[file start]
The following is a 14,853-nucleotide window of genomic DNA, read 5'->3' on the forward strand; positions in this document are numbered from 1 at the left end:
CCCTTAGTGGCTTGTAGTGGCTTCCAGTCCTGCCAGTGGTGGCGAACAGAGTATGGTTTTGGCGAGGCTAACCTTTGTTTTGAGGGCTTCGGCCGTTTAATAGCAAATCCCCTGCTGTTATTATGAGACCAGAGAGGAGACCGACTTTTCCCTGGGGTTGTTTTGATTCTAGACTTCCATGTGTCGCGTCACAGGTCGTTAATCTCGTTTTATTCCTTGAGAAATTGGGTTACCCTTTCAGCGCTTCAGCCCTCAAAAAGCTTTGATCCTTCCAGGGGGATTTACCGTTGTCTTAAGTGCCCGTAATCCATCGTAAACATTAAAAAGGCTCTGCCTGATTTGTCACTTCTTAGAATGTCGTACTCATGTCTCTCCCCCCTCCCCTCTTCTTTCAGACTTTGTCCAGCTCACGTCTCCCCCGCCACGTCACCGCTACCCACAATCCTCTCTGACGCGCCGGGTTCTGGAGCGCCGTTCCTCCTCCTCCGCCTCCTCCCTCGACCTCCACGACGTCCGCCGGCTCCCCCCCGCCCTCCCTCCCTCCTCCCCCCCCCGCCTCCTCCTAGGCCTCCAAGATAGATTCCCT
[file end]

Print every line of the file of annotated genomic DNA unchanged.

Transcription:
The following is a 14,853-nucleotide window of genomic DNA, read 5'->3' on the forward strand; positions in this document are numbered from 1 at the left end:
CCCTTAGTGGCTTGTAGTGGCTTCCAGTCCTGCCAGTGGTGGCGAACAGAGTATGGTTTTGGCGAGGCTAACCTTTGTTTTGAGGGCTTCGGCCGTTTAATAGCAAATCCCCTGCTGTTATTATGAGACCAGAGAGGAGACCGACTTTTCCCTGGGGTTGTTTTGATTCTAGACTTCCATGTGTCGCGTCACAGGTCGTTAATCTCGTTTTATTCCTTGAGAAATTGGGTTACCCTTTCAGCGCTTCAGCCCTCAAAAAGCTTTGATCCTTCCAGGGGGATTTACCGTTGTCTTAAGTGCCCGTAATCCATCGTAAACATTAAAAAGGCTCTGCCTGATTTGTCACTTCTTAGAATGTCGTACTCATGTCTCTCCCCCCTCCCCTCTTCTTTCAGACTTTGTCCAGCTCACGTCTCCCCCGCCACGTCACCGCTACCCACAATCCTCTCTGACGCGCCGGGTTCTGGAGCGCCGTTCCTCCTCCTCCGCCTCCTCCCTCGACCTCCACGACGTCCGCCGGCTCCCCCCCGCCCTCCCTCCCTCCTCCCCCCCCCGCCTCCTCCTAGGCCTCCAAGATAGATTCCCT